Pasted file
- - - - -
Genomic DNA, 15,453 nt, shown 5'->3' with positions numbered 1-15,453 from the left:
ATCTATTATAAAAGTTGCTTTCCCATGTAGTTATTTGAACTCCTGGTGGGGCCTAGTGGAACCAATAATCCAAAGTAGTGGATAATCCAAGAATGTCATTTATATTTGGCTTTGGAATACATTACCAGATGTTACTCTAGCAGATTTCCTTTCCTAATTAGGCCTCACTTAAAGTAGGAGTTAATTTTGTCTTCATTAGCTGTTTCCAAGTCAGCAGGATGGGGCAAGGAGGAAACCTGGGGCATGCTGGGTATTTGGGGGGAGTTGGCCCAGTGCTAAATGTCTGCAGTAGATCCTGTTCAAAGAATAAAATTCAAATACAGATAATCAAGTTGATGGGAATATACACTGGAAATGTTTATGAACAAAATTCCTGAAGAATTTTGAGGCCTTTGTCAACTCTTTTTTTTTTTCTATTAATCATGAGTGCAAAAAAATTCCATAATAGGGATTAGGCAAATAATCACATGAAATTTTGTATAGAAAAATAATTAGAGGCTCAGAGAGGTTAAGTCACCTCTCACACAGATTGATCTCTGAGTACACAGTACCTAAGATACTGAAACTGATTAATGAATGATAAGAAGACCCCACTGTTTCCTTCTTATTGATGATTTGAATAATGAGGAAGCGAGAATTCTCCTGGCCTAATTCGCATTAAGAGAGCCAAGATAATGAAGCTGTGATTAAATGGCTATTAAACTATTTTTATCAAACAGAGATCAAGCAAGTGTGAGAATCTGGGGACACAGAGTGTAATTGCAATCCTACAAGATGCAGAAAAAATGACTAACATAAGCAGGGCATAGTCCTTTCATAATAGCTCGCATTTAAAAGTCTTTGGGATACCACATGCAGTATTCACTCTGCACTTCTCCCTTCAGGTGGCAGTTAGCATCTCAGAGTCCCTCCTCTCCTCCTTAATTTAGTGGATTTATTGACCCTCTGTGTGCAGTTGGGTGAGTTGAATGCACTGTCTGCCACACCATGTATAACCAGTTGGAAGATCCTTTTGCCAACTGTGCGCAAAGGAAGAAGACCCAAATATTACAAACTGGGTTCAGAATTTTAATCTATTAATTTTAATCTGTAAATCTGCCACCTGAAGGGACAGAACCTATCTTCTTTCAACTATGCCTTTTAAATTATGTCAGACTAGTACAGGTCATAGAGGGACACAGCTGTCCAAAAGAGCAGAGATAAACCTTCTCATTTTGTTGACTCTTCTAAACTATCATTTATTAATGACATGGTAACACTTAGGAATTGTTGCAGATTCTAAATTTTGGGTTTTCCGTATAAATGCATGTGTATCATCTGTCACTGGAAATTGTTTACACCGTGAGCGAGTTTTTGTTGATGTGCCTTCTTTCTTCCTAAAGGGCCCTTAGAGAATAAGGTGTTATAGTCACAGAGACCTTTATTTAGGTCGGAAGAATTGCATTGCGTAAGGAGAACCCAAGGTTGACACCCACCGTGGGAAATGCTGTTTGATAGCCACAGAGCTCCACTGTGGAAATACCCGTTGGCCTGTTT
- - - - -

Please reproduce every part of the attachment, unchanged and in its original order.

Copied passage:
Genomic DNA, 15,453 nt, shown 5'->3' with positions numbered 1-15,453 from the left:
ATCTATTATAAAAGTTGCTTTCCCATGTAGTTATTTGAACTCCTGGTGGGGCCTAGTGGAACCAATAATCCAAAGTAGTGGATAATCCAAGAATGTCATTTATATTTGGCTTTGGAATACATTACCAGATGTTACTCTAGCAGATTTCCTTTCCTAATTAGGCCTCACTTAAAGTAGGAGTTAATTTTGTCTTCATTAGCTGTTTCCAAGTCAGCAGGATGGGGCAAGGAGGAAACCTGGGGCATGCTGGGTATTTGGGGGGAGTTGGCCCAGTGCTAAATGTCTGCAGTAGATCCTGTTCAAAGAATAAAATTCAAATACAGATAATCAAGTTGATGGGAATATACACTGGAAATGTTTATGAACAAAATTCCTGAAGAATTTTGAGGCCTTTGTCAACTCTTTTTTTTTTTCTATTAATCATGAGTGCAAAAAAATTCCATAATAGGGATTAGGCAAATAATCACATGAAATTTTGTATAGAAAAATAATTAGAGGCTCAGAGAGGTTAAGTCACCTCTCACACAGATTGATCTCTGAGTACACAGTACCTAAGATACTGAAACTGATTAATGAATGATAAGAAGACCCCACTGTTTCCTTCTTATTGATGATTTGAATAATGAGGAAGCGAGAATTCTCCTGGCCTAATTCGCATTAAGAGAGCCAAGATAATGAAGCTGTGATTAAATGGCTATTAAACTATTTTTATCAAACAGAGATCAAGCAAGTGTGAGAATCTGGGGACACAGAGTGTAATTGCAATCCTACAAGATGCAGAAAAAATGACTAACATAAGCAGGGCATAGTCCTTTCATAATAGCTCGCATTTAAAAGTCTTTGGGATACCACATGCAGTATTCACTCTGCACTTCTCCCTTCAGGTGGCAGTTAGCATCTCAGAGTCCCTCCTCTCCTCCTTAATTTAGTGGATTTATTGACCCTCTGTGTGCAGTTGGGTGAGTTGAATGCACTGTCTGCCACACCATGTATAACCAGTTGGAAGATCCTTTTGCCAACTGTGCGCAAAGGAAGAAGACCCAAATATTACAAACTGGGTTCAGAATTTTAATCTATTAATTTTAATCTGTAAATCTGCCACCTGAAGGGACAGAACCTATCTTCTTTCAACTATGCCTTTTAAATTATGTCAGACTAGTACAGGTCATAGAGGGACACAGCTGTCCAAAAGAGCAGAGATAAACCTTCTCATTTTGTTGACTCTTCTAAACTATCATTTATTAATGACATGGTAACACTTAGGAATTGTTGCAGATTCTAAATTTTGGGTTTTCCGTATAAATGCATGTGTATCATCTGTCACTGGAAATTGTTTACACCGTGAGCGAGTTTTTGTTGATGTGCCTTCTTTCTTCCTAAAGGGCCCTTAGAGAATAAGGTGTTATAGTCACAGAGACCTTTATTTAGGTCGGAAGAATTGCATTGCGTAAGGAGAACCCAAGGTTGACACCCACCGTGGGAAATGCTGTTTGATAGCCACAGAGCTCCACTGTGGAAATACCCGTTGGCCTGTTT